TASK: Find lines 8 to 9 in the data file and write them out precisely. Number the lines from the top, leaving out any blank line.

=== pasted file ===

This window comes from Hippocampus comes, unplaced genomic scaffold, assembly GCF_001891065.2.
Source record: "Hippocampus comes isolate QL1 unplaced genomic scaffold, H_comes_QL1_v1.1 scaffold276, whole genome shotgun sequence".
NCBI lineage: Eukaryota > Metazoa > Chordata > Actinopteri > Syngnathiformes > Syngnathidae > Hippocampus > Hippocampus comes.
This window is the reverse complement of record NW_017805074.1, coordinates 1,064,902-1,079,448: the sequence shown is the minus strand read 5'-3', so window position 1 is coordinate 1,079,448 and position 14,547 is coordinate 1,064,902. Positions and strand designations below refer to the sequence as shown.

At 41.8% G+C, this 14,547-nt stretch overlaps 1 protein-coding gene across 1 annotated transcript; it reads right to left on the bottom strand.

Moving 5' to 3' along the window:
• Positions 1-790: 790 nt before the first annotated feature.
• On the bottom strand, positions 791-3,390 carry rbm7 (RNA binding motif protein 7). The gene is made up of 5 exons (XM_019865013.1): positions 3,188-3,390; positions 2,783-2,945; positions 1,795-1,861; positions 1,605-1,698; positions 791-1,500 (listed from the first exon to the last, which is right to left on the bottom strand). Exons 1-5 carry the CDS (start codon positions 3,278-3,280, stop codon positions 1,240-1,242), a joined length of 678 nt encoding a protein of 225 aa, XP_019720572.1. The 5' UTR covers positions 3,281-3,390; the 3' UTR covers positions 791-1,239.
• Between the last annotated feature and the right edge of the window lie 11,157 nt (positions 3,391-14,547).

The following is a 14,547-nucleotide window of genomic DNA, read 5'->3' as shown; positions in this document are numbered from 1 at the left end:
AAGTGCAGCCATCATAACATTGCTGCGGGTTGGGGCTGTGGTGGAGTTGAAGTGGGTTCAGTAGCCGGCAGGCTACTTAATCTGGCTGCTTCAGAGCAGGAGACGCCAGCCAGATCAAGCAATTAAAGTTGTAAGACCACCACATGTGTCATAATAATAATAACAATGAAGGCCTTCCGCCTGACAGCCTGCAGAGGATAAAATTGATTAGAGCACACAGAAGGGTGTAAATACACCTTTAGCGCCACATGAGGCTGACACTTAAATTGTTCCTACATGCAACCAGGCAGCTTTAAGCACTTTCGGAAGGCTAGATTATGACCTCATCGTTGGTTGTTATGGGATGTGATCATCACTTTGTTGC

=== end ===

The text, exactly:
• On the bottom strand, positions 791-3,390 carry rbm7 (RNA binding motif protein 7). The gene is made up of 5 exons (XM_019865013.1): positions 3,188-3,390; positions 2,783-2,945; positions 1,795-1,861; positions 1,605-1,698; positions 791-1,500 (listed from the first exon to the last, which is right to left on the bottom strand). Exons 1-5 carry the CDS (start codon positions 3,278-3,280, stop codon positions 1,240-1,242), a joined length of 678 nt encoding a protein of 225 aa, XP_019720572.1. The 5' UTR covers positions 3,281-3,390; the 3' UTR covers positions 791-1,239.
• Between the last annotated feature and the right edge of the window lie 11,157 nt (positions 3,391-14,547).